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Rudenstine to Resign

By Vasugi V. Ganeshananthan and Erica B. Levy, Crimson Staff Writerss

President Neil L. Rudenstine announced this morning that he will leave Harvard at the end of this coming year.

While some said his announcement came suddenly, Rudenstine emphasized the timeliness of the decision.

"It's exactly the right thing for the University. We start a new planning process," he said. "There's no advantage to be gained by postponing the beginning of that. It seems the right moment for Harvard."

His resignation comes at the conclusion of a six-year capital campaign that has marked his tenure. He has raised $2.6 billion.

"He leaves the field with the bands all playing," said Derek C. Bok, former Harvard president. "I congratulate him on a job well done."

Robert G. Stone, senior fellow of the Harvard Corporation, praised Rudenstine's commitment to the institution.

"Harvard has benefited immeasurably from Neil Rudenstine's wisdom, his humanity, his passion for learning, and his extraordinary leadership," Stone said in a press release.

According to Angelica Zander Rudenstine, her husband only told his family about his decision in the last 24 hours--he wanted the Harvard Corporation to be the first to know.

Angelica Rudenstine said that her husband made his decision entirely on his own, with only the University's best interest in mind.

"He now feels the University is in such a dynamic state that a new planning process needs to be launched," she said, explaining her husband's decision. "He couldn't possibly be the one to carry out a plan he might be able to initiate--he's not quite as young as he looks."

Rudenstine said his goals for the following year are many, but still achievable.

"It would be nice to be able to get approval of the Knafel Center [for Government and International Study] and raise the money to build it," he said.

In addition, Rudenstine hopes to start work on a new University museum as well as continuing to think about the larger issues like distance learning and globalization.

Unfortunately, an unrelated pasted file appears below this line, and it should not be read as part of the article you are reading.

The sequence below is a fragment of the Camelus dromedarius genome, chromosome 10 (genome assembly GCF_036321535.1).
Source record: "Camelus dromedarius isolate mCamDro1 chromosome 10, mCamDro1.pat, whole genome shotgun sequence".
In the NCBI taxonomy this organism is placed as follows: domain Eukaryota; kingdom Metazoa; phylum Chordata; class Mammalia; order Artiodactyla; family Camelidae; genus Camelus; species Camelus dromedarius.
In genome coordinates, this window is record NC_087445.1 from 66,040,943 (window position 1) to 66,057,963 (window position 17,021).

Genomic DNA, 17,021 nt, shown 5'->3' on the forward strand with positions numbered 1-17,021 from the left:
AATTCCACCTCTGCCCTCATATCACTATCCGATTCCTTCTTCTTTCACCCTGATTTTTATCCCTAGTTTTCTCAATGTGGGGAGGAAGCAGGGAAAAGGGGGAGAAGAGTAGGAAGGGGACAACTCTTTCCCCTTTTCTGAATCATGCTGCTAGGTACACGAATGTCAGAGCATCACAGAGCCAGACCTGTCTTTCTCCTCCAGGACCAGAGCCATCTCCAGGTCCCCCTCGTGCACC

These larger issues, Rudenstine said, are going to be part of any Harvard agenda.

"He is determined to make this a very full and extremely hardworking year for Harvard," Angela Rudenstine said. "He has tremendous energy."

She said the couple has not made any plans for their future after he steps down--but she says her husband still has high hopes for his last year in his post.

Vice President for Government, Community and Public Affairs Paul Grogan said University officials who work with Rudenstine have mixed feelings about his announcement but respect his decision to leave.

"It's a bitter sweet occasion because Neil is so well-liked and highly regarded," Grogan said.

Dean of the Medical School Joseph B. Martin also expressed some nostalgia at Rudenstine's decision.

"I was personally saddened to learn that he has decided to step down as our president," Martin said. "However, I understand that after ten years of distinguished service to the university he might choose to take on less onerous activities."

Bok, who has himself been in a similar situation, said "he has more than earned the opportunity to enjoy life in a somewhat different way than being the president of Harvard allows you to do."

While Rudenstine leaves behind a colorful legacy, he said two achievements most important to him personally are revitalizing Harvard's Afro-American program and seeing Harvard and Radcliffe come together in a way "that both institutions were happy about."

Rudenstine was also a major negotiator in the merger between Radcliffe College and Harvard, out of which came the Radcliffe Institute for Advanced Study.

Former Radcliffe president Linda S. Wilson said that Rudenstine has left an impressive legacy.

"We will look back on President Rudenstine's tenure as a decade of remarkable performance in every sphere," Wilson said. "The Radcliffe Institute for Advanced Study is the largest and newest of several major initiatives that Rudenstine has helped bring to fruition."

In addition to his work on the campaign, Rudenstine has been known for his attempts to make the University less decentralized.

Rudenstine meets with all of the deans of Harvard's graduate schools regularly.

The provost--an office he reinstated during his tenure--helps him provide leadership, is a deputy president when he is away, and serves as the other academic voice in Massachusetts Hall, which is largely occupied by administrators.

Rudenstine was an undergraduate at Princeton University be--now 65--has served as Harvard's president since 1991. He was a Rhodes Scholar.

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